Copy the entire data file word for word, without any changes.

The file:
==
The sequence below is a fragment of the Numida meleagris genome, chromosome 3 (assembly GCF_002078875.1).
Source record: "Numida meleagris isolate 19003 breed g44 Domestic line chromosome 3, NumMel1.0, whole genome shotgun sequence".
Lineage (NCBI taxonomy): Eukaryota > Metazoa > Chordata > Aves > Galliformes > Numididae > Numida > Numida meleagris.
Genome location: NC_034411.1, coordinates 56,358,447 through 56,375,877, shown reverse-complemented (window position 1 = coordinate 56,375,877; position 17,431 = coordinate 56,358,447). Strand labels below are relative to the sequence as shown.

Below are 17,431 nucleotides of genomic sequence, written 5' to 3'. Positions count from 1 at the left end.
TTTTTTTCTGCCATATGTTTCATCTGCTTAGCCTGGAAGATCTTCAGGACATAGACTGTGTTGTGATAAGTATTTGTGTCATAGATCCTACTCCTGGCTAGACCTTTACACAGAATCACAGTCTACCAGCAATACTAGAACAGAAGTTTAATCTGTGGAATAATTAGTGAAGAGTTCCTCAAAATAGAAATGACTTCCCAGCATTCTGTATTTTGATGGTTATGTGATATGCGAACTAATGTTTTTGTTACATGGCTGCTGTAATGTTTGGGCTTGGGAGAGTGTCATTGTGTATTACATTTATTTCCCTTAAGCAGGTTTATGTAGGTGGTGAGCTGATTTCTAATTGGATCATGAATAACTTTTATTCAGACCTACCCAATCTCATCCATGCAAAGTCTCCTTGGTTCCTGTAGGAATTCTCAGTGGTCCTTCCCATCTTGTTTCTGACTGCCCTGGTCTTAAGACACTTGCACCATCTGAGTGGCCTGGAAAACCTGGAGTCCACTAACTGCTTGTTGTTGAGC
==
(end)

The sequence below is a fragment of the Numida meleagris genome, chromosome 3 (assembly GCF_002078875.1).
Source record: "Numida meleagris isolate 19003 breed g44 Domestic line chromosome 3, NumMel1.0, whole genome shotgun sequence".
Lineage (NCBI taxonomy): Eukaryota > Metazoa > Chordata > Aves > Galliformes > Numididae > Numida > Numida meleagris.
Genome location: NC_034411.1, coordinates 56,358,447 through 56,375,877, shown reverse-complemented (window position 1 = coordinate 56,375,877; position 17,431 = coordinate 56,358,447). Strand labels below are relative to the sequence as shown.

Below are 17,431 nucleotides of genomic sequence, written 5' to 3'. Positions count from 1 at the left end.
TTTTTTTCTGCCATATGTTTCATCTGCTTAGCCTGGAAGATCTTCAGGACATAGACTGTGTTGTGATAAGTATTTGTGTCATAGATCCTACTCCTGGCTAGACCTTTACACAGAATCACAGTCTACCAGCAATACTAGAACAGAAGTTTAATCTGTGGAATAATTAGTGAAGAGTTCCTCAAAATAGAAATGACTTCCCAGCATTCTGTATTTTGATGGTTATGTGATATGCGAACTAATGTTTTTGTTACATGGCTGCTGTAATGTTTGGGCTTGGGAGAGTGTCATTGTGTATTACATTTATTTCCCTTAAGCAGGTTTATGTAGGTGGTGAGCTGATTTCTAATTGGATCATGAATAACTTTTATTCAGACCTACCCAATCTCATCCATGCAAAGTCTCCTTGGTTCCTGTAGGAATTCTCAGTGGTCCTTCCCATCTTGTTTCTGACTGCCCTGGTCTTAAGACACTTGCACCATCTGAGTGGCCTGGAAAACCTGGAGTCCACTAACTGCTTGTTGTTGAGC